Pantheon is one of the few issoes film people can agree on.
Ingmar Bervman called him the world's greatest director, Einstein
said that if he could claim credit for one of the filmmaker's films,
it would b for YOUNG MR. LINCOLN, and when asked which
directors he most admired, Orson Welles replied, "I like mostly
the old masters, meaning John Ford, John Ford and John Ford."
This is a lovely documentary on the "old master," produced by
the American Film Institute, directed by Peter Bogdanovich; with
interivews with Ford-handled actors and technicians. including
John Wayne, ilenry Fonda and James Stewart. The film also
offers rare clips from 27 of Ford's films,
$1.25, Double Feature $2.00
logo design contest-$50 FIRST PRIZE
The logo must use the words "The Ann Arbor Film Coopera-
tive" and it is suggested that the logo incorporate some
theme to do with film.
Mail entries to:
LOGO DESIGN CONTEST
THE ANN ARBOR FILM COOPERATIVE
923 S. Forest
Ann Arbor, Michigan 48104
or call 761 -0770 or 761 -3957 for more information. All
entries due Nov. 24.
wise we're not going to have WHETHER OR NOT to give
good coaches much longer be- ; ' scholarships to incoming
cause they're not going to want freshwomen has become a point
to stay around with the meas- of some debate in the athletic
ly salary they're getting." department this year. Hunt and
According to Harris, the ath- the majority of the coaches
letic department will indeed in- lean in varying degrees towards
crease coaches' salaries in the the philosophy that freshwomen
coming year. He estimates that scholarships are necessary in
the average increase would order to remain competitive
range between $2,000 and $5,000 = with other schools in the na-
annually for a half-time coach-, tion.
ing position. However, teams which find
"Two thousand would not their strongest competition in-
make a difference, but $5,000 state often argue that the Uni-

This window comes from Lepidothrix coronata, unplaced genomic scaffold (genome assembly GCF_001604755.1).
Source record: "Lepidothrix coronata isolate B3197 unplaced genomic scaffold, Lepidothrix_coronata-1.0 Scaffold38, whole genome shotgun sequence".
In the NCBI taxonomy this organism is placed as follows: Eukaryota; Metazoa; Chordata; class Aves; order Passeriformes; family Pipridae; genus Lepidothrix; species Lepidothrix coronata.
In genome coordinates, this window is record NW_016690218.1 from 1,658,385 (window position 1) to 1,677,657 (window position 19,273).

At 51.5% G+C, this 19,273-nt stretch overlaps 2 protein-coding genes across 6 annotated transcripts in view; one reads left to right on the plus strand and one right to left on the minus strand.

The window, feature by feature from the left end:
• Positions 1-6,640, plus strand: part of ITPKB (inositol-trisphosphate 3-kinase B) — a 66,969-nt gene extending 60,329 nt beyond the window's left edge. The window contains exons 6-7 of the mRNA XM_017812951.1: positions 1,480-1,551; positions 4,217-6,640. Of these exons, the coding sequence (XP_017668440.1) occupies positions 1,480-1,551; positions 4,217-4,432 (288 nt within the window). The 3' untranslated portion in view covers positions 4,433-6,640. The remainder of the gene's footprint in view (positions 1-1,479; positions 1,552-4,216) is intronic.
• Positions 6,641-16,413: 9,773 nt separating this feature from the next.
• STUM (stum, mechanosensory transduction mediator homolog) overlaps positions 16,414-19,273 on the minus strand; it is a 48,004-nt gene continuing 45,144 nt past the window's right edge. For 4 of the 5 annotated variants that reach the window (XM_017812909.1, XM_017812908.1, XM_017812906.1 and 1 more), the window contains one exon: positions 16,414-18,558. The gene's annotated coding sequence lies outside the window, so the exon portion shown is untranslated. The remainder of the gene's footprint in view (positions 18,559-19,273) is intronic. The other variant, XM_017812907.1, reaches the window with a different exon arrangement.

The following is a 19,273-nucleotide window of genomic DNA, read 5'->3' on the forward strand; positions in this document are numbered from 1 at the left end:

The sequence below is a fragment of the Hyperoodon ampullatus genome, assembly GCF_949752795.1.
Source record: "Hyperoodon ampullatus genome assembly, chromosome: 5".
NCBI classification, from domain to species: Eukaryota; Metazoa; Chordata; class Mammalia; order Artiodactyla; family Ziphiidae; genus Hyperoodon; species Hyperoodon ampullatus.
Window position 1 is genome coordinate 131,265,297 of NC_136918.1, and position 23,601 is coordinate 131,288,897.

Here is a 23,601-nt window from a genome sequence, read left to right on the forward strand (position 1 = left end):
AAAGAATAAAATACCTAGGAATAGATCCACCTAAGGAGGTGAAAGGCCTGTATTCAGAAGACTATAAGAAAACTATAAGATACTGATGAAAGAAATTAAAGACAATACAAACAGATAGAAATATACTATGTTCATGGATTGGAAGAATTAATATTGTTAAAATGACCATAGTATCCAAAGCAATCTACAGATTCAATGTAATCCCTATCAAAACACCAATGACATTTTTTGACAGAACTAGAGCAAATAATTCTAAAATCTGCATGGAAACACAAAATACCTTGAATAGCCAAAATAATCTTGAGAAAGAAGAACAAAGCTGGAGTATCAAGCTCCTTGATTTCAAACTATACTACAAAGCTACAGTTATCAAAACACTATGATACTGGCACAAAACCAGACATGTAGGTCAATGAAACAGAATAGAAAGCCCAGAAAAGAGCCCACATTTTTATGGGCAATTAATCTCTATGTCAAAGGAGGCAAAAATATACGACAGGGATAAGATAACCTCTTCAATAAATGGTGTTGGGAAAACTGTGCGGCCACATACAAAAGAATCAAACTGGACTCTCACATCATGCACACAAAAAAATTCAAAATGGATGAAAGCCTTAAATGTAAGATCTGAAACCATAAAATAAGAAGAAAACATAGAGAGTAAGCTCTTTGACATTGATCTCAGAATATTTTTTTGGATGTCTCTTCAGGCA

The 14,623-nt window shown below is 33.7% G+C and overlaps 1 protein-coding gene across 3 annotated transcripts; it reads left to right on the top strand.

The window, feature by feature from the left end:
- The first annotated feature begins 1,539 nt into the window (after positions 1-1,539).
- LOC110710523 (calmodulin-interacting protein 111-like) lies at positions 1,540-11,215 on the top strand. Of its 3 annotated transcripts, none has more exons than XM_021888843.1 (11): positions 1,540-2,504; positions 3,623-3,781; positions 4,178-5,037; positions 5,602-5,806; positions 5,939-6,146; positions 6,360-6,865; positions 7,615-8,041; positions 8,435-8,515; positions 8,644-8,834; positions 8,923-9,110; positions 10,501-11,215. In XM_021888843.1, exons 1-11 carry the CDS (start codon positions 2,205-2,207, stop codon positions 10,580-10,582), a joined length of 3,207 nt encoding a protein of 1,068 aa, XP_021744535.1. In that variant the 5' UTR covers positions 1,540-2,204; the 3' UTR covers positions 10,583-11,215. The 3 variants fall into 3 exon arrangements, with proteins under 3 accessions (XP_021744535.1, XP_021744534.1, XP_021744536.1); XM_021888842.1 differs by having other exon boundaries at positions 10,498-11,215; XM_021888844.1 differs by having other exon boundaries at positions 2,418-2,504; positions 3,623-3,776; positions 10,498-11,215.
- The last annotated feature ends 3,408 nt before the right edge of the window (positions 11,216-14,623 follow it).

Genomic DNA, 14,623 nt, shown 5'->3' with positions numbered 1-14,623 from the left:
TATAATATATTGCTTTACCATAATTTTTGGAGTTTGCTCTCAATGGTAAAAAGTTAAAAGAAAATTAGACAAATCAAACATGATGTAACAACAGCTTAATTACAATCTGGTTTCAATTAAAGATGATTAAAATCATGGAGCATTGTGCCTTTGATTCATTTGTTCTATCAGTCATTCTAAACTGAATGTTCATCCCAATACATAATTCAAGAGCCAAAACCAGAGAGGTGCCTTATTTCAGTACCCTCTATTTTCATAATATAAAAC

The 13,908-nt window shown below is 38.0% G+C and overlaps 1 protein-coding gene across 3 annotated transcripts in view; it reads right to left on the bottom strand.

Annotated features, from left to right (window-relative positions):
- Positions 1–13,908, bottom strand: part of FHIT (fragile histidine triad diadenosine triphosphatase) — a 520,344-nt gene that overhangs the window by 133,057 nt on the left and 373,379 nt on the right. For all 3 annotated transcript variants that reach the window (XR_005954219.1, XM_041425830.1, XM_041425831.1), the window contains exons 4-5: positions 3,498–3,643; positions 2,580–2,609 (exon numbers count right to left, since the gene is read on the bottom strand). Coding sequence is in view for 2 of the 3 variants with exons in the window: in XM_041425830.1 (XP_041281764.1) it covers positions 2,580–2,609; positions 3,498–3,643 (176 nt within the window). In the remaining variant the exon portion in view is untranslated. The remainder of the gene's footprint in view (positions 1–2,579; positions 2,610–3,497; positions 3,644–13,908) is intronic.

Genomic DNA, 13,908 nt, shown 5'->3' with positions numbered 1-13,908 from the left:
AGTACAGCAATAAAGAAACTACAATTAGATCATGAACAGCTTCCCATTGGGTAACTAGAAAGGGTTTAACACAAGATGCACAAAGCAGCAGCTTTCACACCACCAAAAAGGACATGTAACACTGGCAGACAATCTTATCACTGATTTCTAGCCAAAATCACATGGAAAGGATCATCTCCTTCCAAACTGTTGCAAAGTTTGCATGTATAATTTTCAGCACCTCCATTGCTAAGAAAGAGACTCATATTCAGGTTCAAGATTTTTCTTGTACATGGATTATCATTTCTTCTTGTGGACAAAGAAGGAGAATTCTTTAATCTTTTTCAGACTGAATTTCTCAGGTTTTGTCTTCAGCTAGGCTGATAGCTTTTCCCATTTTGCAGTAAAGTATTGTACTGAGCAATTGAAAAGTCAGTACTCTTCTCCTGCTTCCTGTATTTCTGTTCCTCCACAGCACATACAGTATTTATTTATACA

wotld," declares Stu. Isaac, versity's academic reputation
coach' of the women's swim b'alone draws enough good play-
team. "I'm here at the pool ers to the school.
"I don't think we should
-- _award them to freshwomen,"
UN VERSITY SHOWCASE said Pat Cohen, a junior and
PNWRODION scholarship recipient. on, the
PRODUCTION field hockey team. "There's
SIR J.M. BARRIE'S no way that you can judge what
tCOME DY :they're doing. There's a com-
mitment that freshpersons
Hhaven't made that other play-
But diving coach Dick Kim-
ball, whose women's team has a
E Ylong established national repu-
WOMAN a"The really good kid isn't go-
u.au.nuaE, See, WOMEN'S, Page 7
$2.00 adm. PTP Box Office
by Tennessee Williams
1 f x
"A CLASSIC-WITH IMPACT ...
ACHIEVES ITS COMPULSIVELY PRIMITIVE IMPACT.
THE PRODUCTION SPLENDIDLY INTRODUCES THIS GREAT WORK
TO ITS YOUNG AND ENTHUSIASTIC AUDIENCES."
London Evening Standard
Nov. 5&6 8:30pm
The 'taming of the bhrew
"A PRODUCTION THAT IS FRtE AND IMAGINATIVE ... VERY FUNNY."
"A MARVELOUSLY FESTIVE PRODUCTION."
Tickets Available at the Lydia Mendelssohn box
office in the Michigan -League, 763-1085
HOURS: Mon., Oct. 13 & Tue., Oct. 19, 10 a.m. to 6 p.m.
Wed.-Sat., Oct. 20-23,'10 a.m. to Showtime
Sunday, Oct. 24, 3 p.m. to Showtime
Free Admission for ladies
I 1 r- i: CC'1O tkAFN " I'1 '50ti1I1